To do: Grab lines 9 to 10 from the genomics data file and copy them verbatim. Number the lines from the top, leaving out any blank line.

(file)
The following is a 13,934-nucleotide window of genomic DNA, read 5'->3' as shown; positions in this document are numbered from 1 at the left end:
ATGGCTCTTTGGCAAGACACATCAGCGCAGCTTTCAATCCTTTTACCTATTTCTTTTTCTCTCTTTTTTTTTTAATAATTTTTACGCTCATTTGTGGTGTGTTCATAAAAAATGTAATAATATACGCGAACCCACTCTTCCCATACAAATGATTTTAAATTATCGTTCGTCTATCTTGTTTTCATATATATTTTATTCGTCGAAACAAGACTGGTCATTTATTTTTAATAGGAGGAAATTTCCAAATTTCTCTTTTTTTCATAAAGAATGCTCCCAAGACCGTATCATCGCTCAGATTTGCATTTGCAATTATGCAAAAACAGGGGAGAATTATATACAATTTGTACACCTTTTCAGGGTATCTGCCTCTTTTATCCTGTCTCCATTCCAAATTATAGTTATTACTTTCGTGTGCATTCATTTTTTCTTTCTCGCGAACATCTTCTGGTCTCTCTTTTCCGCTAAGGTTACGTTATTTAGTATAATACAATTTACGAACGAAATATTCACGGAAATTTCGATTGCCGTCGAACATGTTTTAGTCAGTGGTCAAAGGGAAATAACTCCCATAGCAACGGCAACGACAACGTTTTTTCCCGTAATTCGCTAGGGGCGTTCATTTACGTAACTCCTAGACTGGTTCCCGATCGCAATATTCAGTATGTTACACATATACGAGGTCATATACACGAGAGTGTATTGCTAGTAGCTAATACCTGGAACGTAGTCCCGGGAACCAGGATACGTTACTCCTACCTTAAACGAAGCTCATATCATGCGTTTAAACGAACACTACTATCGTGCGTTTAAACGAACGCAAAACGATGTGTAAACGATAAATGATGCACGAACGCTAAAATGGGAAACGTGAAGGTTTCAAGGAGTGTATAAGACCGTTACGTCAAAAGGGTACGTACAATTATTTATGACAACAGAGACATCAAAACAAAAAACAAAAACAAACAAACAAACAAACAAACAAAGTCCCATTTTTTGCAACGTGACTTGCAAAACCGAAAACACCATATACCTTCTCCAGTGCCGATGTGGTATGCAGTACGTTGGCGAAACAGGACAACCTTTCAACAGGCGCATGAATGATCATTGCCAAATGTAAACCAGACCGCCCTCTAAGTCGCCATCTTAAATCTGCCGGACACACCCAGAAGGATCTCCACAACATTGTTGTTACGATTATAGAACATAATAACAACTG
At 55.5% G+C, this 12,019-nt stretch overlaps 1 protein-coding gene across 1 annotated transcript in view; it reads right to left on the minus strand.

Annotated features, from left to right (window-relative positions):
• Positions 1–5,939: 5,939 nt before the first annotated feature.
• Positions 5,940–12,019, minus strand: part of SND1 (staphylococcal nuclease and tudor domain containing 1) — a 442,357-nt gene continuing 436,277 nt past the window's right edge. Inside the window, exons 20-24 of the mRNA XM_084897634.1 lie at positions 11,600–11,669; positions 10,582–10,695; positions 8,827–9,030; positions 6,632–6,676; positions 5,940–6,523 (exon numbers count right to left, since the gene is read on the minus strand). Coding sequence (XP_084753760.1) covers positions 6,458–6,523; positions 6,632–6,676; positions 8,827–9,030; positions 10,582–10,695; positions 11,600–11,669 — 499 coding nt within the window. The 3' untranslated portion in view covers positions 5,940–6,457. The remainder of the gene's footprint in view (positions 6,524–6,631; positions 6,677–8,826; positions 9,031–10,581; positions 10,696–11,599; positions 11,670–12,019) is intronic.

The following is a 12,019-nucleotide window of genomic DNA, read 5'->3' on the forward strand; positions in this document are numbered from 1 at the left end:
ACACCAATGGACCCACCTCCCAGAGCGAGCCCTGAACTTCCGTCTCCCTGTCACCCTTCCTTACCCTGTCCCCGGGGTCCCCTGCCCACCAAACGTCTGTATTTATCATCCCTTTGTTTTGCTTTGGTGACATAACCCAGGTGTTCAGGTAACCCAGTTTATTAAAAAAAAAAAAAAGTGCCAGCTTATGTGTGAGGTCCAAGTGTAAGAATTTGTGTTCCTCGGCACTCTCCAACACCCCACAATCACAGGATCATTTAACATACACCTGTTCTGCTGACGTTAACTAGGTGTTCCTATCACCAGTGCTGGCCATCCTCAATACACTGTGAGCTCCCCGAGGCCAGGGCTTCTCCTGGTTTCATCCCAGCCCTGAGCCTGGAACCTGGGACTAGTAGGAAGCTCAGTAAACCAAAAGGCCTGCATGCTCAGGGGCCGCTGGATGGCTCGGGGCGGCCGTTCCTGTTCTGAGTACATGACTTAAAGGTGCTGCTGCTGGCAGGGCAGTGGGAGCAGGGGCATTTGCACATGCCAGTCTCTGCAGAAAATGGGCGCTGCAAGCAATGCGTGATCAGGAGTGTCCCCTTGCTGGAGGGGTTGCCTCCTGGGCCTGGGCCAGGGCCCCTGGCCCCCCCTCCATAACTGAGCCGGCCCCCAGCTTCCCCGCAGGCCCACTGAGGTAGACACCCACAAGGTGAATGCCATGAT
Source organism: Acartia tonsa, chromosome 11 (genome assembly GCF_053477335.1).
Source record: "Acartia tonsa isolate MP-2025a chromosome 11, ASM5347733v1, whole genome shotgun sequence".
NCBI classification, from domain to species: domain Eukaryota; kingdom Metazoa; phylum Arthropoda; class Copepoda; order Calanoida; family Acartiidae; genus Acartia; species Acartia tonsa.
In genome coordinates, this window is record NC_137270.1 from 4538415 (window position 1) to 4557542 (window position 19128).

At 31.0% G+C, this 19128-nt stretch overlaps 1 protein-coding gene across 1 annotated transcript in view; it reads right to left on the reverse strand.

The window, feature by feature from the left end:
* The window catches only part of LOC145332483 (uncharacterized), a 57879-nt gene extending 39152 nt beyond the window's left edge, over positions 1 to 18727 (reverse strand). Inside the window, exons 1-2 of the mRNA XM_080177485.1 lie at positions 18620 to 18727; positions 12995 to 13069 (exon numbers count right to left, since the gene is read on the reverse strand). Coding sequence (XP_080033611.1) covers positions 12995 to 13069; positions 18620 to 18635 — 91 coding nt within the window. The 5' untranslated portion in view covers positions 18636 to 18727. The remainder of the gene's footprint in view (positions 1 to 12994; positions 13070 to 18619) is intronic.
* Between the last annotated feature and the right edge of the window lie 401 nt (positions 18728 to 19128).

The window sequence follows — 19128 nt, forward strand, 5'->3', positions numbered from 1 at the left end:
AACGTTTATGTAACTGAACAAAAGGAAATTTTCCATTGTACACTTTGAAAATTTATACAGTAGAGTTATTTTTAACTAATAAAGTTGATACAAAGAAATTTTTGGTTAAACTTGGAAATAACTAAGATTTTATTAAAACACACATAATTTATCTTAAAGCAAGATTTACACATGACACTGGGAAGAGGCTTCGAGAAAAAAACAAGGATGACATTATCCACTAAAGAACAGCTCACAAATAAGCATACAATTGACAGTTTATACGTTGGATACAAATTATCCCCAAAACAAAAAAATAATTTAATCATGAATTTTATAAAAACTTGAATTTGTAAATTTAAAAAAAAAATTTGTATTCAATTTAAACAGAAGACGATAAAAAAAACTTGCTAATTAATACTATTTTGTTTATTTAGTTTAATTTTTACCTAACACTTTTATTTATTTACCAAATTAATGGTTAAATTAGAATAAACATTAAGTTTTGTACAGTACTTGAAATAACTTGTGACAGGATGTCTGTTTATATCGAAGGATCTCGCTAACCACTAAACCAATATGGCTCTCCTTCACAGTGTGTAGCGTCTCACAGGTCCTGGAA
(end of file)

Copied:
Source organism: Acartia tonsa, chromosome 11 (genome assembly GCF_053477335.1).
Source record: "Acartia tonsa isolate MP-2025a chromosome 11, ASM5347733v1, whole genome shotgun sequence".